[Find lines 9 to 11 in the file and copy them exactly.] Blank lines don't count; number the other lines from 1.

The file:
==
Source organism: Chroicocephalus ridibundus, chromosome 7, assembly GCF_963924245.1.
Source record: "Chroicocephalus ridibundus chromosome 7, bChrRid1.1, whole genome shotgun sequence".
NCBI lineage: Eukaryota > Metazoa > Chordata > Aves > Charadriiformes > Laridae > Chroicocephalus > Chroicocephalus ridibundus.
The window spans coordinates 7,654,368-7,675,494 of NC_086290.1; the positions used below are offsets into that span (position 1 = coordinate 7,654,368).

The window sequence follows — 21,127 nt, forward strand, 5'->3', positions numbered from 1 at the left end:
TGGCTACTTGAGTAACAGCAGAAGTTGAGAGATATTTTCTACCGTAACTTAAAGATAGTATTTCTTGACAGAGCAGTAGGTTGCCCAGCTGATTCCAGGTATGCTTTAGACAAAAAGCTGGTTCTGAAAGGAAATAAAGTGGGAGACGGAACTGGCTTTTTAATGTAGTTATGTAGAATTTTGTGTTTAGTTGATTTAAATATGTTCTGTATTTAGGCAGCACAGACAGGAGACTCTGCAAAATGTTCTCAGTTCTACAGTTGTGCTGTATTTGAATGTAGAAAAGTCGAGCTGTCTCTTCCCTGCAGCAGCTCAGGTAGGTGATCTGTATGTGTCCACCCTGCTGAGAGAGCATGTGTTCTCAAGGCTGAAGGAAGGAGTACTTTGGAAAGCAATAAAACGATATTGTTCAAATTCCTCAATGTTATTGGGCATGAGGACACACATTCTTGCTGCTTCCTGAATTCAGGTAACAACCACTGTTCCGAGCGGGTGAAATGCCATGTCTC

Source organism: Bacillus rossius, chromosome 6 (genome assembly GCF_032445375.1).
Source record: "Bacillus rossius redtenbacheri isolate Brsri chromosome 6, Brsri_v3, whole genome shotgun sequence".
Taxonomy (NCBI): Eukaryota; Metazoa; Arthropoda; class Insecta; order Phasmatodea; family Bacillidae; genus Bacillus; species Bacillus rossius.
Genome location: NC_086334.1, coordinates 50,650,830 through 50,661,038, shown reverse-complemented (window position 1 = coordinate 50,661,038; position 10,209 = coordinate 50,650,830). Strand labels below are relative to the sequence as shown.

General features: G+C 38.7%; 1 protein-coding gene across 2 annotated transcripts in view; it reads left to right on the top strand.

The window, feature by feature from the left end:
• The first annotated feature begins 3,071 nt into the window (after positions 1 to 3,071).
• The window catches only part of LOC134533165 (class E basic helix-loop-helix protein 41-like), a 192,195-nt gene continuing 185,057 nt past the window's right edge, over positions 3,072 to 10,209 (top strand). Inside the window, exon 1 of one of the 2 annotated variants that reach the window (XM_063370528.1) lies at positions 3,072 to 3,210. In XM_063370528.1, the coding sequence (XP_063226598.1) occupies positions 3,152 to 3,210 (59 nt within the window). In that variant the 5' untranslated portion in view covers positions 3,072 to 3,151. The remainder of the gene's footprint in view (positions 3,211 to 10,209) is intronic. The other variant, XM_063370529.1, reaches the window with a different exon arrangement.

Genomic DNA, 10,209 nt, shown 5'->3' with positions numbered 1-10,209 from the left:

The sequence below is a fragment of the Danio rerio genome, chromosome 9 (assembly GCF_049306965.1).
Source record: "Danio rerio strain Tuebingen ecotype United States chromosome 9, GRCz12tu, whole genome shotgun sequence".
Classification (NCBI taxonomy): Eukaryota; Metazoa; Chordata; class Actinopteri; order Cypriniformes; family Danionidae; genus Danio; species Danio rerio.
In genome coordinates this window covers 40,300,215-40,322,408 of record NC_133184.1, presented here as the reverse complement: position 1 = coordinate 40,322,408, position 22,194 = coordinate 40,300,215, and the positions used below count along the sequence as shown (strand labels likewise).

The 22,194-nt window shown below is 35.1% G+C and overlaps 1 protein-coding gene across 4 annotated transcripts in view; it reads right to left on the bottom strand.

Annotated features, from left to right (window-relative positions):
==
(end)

Taxonomy (NCBI): Eukaryota; Metazoa; Arthropoda; class Insecta; order Phasmatodea; family Bacillidae; genus Bacillus; species Bacillus rossius.
Genome location: NC_086334.1, coordinates 50,650,830 through 50,661,038, shown reverse-complemented (window position 1 = coordinate 50,661,038; position 10,209 = coordinate 50,650,830). Strand labels below are relative to the sequence as shown.

General features: G+C 38.7%; 1 protein-coding gene across 2 annotated transcripts in view; it reads left to right on the top strand.